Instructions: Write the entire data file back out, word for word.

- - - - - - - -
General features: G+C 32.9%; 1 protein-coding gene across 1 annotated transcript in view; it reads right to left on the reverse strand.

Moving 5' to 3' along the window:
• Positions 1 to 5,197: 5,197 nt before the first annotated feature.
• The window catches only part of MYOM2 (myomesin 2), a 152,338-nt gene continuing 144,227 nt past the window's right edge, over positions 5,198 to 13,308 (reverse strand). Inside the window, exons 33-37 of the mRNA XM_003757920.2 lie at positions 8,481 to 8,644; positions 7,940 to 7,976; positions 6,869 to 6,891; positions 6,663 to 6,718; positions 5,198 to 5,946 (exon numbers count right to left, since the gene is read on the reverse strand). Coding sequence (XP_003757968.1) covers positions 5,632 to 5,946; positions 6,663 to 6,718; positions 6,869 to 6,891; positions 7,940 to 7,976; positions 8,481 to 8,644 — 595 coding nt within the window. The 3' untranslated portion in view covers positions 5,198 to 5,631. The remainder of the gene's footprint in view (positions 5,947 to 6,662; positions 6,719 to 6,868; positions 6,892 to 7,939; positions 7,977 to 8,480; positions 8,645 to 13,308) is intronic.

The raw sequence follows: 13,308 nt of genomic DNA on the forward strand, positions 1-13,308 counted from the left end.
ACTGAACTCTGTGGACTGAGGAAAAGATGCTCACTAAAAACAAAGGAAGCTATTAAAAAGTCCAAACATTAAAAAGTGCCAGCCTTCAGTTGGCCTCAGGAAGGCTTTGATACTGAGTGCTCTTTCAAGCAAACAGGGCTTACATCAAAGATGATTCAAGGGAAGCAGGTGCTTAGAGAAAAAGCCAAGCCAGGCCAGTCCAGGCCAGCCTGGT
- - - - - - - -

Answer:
General features: G+C 32.9%; 1 protein-coding gene across 1 annotated transcript in view; it reads right to left on the reverse strand.

Moving 5' to 3' along the window:
• Positions 1 to 5,197: 5,197 nt before the first annotated feature.
• The window catches only part of MYOM2 (myomesin 2), a 152,338-nt gene continuing 144,227 nt past the window's right edge, over positions 5,198 to 13,308 (reverse strand). Inside the window, exons 33-37 of the mRNA XM_003757920.2 lie at positions 8,481 to 8,644; positions 7,940 to 7,976; positions 6,869 to 6,891; positions 6,663 to 6,718; positions 5,198 to 5,946 (exon numbers count right to left, since the gene is read on the reverse strand). Coding sequence (XP_003757968.1) covers positions 5,632 to 5,946; positions 6,663 to 6,718; positions 6,869 to 6,891; positions 7,940 to 7,976; positions 8,481 to 8,644 — 595 coding nt within the window. The 3' untranslated portion in view covers positions 5,198 to 5,631. The remainder of the gene's footprint in view (positions 5,947 to 6,662; positions 6,719 to 6,868; positions 6,892 to 7,939; positions 7,977 to 8,480; positions 8,645 to 13,308) is intronic.

The raw sequence follows: 13,308 nt of genomic DNA on the forward strand, positions 1-13,308 counted from the left end.
ACTGAACTCTGTGGACTGAGGAAAAGATGCTCACTAAAAACAAAGGAAGCTATTAAAAAGTCCAAACATTAAAAAGTGCCAGCCTTCAGTTGGCCTCAGGAAGGCTTTGATACTGAGTGCTCTTTCAAGCAAACAGGGCTTACATCAAAGATGATTCAAGGGAAGCAGGTGCTTAGAGAAAAAGCCAAGCCAGGCCAGTCCAGGCCAGCCTGGT